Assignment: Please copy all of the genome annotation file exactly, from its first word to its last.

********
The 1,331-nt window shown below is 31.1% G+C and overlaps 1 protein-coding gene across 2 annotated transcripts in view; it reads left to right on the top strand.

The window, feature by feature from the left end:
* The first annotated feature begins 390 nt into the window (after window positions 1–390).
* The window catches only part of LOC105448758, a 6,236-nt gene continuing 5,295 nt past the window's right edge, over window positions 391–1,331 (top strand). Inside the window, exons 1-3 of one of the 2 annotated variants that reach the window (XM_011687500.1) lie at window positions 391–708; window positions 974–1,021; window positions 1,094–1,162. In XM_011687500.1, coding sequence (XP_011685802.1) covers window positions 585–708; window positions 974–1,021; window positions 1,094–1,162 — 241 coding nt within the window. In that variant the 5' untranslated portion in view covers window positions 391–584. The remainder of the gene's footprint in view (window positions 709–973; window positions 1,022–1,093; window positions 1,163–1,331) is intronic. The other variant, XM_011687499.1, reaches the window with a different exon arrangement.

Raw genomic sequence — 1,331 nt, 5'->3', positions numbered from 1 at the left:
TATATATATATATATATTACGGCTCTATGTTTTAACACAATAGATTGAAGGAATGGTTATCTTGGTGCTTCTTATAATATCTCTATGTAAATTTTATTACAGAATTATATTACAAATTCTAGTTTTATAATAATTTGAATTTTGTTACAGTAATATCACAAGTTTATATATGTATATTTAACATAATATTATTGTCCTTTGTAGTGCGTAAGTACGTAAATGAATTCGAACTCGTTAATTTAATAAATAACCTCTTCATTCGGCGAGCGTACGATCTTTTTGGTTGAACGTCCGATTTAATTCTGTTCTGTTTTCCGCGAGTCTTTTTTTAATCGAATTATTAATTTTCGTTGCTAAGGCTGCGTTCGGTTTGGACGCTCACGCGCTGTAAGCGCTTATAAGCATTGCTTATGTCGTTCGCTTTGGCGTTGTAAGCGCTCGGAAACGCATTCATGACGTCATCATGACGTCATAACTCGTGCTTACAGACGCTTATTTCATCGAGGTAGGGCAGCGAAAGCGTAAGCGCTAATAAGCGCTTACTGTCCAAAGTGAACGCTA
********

The 1,331-nt window shown below is 31.1% G+C and overlaps 1 protein-coding gene across 2 annotated transcripts in view; it reads left to right on the top strand.

The window, feature by feature from the left end:
* The first annotated feature begins 390 nt into the window (after window positions 1–390).
* The window catches only part of LOC105448758, a 6,236-nt gene continuing 5,295 nt past the window's right edge, over window positions 391–1,331 (top strand). Inside the window, exons 1-3 of one of the 2 annotated variants that reach the window (XM_011687500.1) lie at window positions 391–708; window positions 974–1,021; window positions 1,094–1,162. In XM_011687500.1, coding sequence (XP_011685802.1) covers window positions 585–708; window positions 974–1,021; window positions 1,094–1,162 — 241 coding nt within the window. In that variant the 5' untranslated portion in view covers window positions 391–584. The remainder of the gene's footprint in view (window positions 709–973; window positions 1,022–1,093; window positions 1,163–1,331) is intronic. The other variant, XM_011687499.1, reaches the window with a different exon arrangement.

Raw genomic sequence — 1,331 nt, 5'->3', positions numbered from 1 at the left:
TATATATATATATATATTACGGCTCTATGTTTTAACACAATAGATTGAAGGAATGGTTATCTTGGTGCTTCTTATAATATCTCTATGTAAATTTTATTACAGAATTATATTACAAATTCTAGTTTTATAATAATTTGAATTTTGTTACAGTAATATCACAAGTTTATATATGTATATTTAACATAATATTATTGTCCTTTGTAGTGCGTAAGTACGTAAATGAATTCGAACTCGTTAATTTAATAAATAACCTCTTCATTCGGCGAGCGTACGATCTTTTTGGTTGAACGTCCGATTTAATTCTGTTCTGTTTTCCGCGAGTCTTTTTTTAATCGAATTATTAATTTTCGTTGCTAAGGCTGCGTTCGGTTTGGACGCTCACGCGCTGTAAGCGCTTATAAGCATTGCTTATGTCGTTCGCTTTGGCGTTGTAAGCGCTCGGAAACGCATTCATGACGTCATCATGACGTCATAACTCGTGCTTACAGACGCTTATTTCATCGAGGTAGGGCAGCGAAAGCGTAAGCGCTAATAAGCGCTTACTGTCCAAAGTGAACGCTA